This is the second half of a year-long course for students who are beginning the study of German or who have had only minimal exposure to the language. As in the first semester, the work includes practice of the German language in all four modalities--reading, writing, speaking, and listening--in class, in scheduled review sessions with an apprentice teacher, and using an online workbook. There will be more advanced practice in the use of the spoken and written language. We aim to develop reading skills through a variety of fictional and cultural texts, including a short book we will read in its entirety. The class meets four and one-half hours per week with the professor, and an additional three hours per week with an apprentice teacher. Prerequisite: GERM 111Y, placement, or permission of instructor. Offered every spring semester.
This second-semester middle-level course is designed to develop German reading, writing, and speaking skills beyond GERM 111Y-112Y. See course description for GERM 213Y. Studying the novel Der Richter und sein Henker by Swiss author Friedrich Dürrenmatt will be a special component of GERM 214Y. Offered every spring semester.
This course is designed as a first introduction to the study of German literature. It will provide an overview of different periods in the history of German, Swiss, and Austrian literature on the basis of representative textual and cinematic examples. Another central goal is gaining practice in the close reading of texts. We will read samples from various genres--an Enlightenment drama, prose from the nineteenth and twentieth centuries, a post-war novel, and lyric poetry from various epochs of German literature. Authors to be studied may include Walther von der Vogelweide, Lessing, Tieck, Frisch, Schnitzler, Kafka, Ingeborg Bachmann, and Judith Hermann. Gaining a basic German vocabulary in order to engage in the criticism of German literature, and interacting with works of secondary literature, will also be important components of this course. Prerequisite: GERM 213Y-214Y or equivalent. Offered every spring semester.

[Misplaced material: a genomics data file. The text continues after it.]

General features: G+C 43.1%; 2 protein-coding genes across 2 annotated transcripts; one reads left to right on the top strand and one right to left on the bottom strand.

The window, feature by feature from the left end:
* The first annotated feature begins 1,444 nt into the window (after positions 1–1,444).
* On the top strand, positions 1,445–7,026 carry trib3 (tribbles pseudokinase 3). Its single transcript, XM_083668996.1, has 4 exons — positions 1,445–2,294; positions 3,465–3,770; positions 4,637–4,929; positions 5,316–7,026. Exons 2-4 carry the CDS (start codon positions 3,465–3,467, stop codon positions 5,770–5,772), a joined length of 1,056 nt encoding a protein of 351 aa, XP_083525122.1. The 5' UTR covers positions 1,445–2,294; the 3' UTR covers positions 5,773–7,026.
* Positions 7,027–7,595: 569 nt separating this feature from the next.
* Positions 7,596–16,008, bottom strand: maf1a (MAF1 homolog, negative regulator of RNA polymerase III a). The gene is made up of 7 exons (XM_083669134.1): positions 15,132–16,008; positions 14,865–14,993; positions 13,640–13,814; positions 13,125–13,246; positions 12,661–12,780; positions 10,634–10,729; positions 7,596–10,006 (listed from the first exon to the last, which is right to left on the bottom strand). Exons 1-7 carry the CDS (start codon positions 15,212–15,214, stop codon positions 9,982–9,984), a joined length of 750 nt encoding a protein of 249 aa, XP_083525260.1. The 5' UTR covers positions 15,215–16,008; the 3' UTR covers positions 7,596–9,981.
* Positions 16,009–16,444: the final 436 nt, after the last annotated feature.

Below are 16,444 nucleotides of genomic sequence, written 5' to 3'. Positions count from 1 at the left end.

This course looks at the themes of love, madness, and creativity, and their interconnections by considering them through the lens of short prose genres in German, Swiss, and Austrian literature. Madness or problems of identity and perception are as often connected to love in the novellas of Sturm und Drang, Romanticism, and Realism in Germany and Austria, as they are associated with creative genius or the figure of the artist. Our readings will allow for the discussion of socio-historic, as well as aesthetic questions. As the social status of the artist changes, does this have an impact on literary perspectives on the connection between madness and creativity? The texts we are reading represent a variety of genres (Novelle, novel, short story, film), and we will analyze the texts in the context of literary genres. Additional short texts from the realms of visual art, philosophy, political science, history and architecture will introduce us to the ways in which the themes in these literary texts conflate and contrast with other discourses produced by the authors’ contemporaries. Most of the readings, and all of the writing and discussion are in German. Class will be run as a seminar. The instructor will give occasional brief lectures to provide historical context and background knowledge for the readings, and students will give brief author presentations. Prerequisite: GERM 325 or permission of instructor.